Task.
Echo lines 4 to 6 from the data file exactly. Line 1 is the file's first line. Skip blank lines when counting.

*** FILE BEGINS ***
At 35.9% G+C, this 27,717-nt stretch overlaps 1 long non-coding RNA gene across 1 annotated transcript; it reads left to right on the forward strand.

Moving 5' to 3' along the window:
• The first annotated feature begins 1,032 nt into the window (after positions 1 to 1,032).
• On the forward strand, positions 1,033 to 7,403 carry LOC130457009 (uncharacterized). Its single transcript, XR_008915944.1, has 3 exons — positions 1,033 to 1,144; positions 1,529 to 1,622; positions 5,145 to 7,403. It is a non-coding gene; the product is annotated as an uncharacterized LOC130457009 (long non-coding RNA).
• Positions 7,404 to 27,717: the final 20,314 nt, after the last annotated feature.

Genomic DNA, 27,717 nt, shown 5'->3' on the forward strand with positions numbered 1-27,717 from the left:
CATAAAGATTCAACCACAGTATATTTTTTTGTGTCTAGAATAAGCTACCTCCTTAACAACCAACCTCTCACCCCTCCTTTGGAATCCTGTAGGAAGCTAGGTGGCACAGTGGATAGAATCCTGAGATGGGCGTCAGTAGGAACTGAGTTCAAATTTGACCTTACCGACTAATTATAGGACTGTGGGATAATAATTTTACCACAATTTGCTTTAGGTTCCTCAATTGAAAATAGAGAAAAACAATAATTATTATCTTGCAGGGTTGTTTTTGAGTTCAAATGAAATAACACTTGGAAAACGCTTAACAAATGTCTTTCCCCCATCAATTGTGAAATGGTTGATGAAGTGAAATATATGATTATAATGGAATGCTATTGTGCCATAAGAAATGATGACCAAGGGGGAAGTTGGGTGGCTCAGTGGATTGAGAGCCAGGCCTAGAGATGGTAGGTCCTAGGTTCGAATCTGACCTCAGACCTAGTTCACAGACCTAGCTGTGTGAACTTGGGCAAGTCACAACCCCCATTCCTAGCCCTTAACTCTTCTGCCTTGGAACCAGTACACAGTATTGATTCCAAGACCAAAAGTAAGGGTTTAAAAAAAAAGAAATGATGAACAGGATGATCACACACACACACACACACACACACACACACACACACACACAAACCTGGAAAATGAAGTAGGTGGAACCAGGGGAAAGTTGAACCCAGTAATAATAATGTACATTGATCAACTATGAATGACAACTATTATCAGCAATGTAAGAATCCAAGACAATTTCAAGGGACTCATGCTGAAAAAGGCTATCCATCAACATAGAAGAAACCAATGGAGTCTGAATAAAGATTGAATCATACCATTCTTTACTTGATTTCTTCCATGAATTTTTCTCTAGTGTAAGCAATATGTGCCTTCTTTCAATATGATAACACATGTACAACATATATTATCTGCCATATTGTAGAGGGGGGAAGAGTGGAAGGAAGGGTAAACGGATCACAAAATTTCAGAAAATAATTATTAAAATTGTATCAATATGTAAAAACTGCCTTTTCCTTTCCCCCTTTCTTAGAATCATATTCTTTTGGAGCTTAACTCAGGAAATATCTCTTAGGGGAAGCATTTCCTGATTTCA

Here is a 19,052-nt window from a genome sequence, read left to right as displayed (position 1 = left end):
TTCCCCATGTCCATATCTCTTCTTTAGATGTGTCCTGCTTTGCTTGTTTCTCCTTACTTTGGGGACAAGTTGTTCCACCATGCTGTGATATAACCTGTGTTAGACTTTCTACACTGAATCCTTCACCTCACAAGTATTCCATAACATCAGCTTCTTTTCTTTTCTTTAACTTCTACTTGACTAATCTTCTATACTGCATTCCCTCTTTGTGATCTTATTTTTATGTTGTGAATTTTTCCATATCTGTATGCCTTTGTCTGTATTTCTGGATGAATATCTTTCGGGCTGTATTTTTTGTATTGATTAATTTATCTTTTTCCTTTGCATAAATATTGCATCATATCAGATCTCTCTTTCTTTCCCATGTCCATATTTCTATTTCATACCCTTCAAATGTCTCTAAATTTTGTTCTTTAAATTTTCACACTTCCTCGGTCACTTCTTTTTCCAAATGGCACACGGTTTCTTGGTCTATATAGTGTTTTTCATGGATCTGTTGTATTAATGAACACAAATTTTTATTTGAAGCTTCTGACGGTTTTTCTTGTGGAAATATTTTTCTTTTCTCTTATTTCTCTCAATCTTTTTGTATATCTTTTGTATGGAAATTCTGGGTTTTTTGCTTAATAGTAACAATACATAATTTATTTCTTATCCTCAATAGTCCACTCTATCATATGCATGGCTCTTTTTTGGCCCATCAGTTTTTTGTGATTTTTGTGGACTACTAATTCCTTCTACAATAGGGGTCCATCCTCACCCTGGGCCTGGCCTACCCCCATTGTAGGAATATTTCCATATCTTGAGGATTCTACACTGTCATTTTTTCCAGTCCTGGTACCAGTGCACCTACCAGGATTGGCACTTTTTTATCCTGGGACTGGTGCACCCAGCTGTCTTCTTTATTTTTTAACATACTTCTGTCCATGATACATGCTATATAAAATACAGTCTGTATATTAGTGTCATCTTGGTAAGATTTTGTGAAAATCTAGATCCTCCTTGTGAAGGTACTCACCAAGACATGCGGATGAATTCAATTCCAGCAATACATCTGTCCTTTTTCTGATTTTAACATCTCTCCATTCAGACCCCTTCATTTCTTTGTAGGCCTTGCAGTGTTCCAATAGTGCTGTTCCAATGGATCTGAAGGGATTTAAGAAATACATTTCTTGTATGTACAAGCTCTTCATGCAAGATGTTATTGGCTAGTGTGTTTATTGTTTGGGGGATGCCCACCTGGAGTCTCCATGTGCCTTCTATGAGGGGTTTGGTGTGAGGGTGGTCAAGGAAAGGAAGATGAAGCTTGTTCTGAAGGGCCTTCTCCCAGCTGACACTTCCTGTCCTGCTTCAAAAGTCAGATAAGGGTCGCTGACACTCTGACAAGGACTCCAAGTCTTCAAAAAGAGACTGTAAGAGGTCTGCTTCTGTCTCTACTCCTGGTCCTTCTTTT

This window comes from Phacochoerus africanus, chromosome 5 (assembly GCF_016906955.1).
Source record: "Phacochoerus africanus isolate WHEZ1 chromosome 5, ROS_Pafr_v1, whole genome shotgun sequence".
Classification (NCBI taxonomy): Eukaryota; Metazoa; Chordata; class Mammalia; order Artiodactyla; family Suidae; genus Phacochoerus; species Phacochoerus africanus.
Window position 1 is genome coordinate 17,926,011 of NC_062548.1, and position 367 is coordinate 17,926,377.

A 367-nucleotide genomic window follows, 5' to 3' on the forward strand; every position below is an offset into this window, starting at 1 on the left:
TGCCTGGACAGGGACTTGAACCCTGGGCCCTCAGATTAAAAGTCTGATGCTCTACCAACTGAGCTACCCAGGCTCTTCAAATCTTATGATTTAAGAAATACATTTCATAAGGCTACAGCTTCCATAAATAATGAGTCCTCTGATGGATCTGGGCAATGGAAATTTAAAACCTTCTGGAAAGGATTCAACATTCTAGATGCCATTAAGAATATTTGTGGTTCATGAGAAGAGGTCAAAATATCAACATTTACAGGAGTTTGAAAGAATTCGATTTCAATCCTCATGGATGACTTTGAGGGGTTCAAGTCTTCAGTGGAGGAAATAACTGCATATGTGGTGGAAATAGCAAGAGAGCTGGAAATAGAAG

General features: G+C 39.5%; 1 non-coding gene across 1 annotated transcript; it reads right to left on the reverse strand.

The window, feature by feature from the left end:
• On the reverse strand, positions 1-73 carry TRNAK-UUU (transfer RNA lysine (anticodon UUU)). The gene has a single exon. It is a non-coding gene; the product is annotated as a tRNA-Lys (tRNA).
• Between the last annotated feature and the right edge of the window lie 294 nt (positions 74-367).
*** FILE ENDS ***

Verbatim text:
• On the forward strand, positions 1,033 to 7,403 carry LOC130457009 (uncharacterized). Its single transcript, XR_008915944.1, has 3 exons — positions 1,033 to 1,144; positions 1,529 to 1,622; positions 5,145 to 7,403. It is a non-coding gene; the product is annotated as an uncharacterized LOC130457009 (long non-coding RNA).
• Positions 7,404 to 27,717: the final 20,314 nt, after the last annotated feature.

Genomic DNA, 27,717 nt, shown 5'->3' on the forward strand with positions numbered 1-27,717 from the left: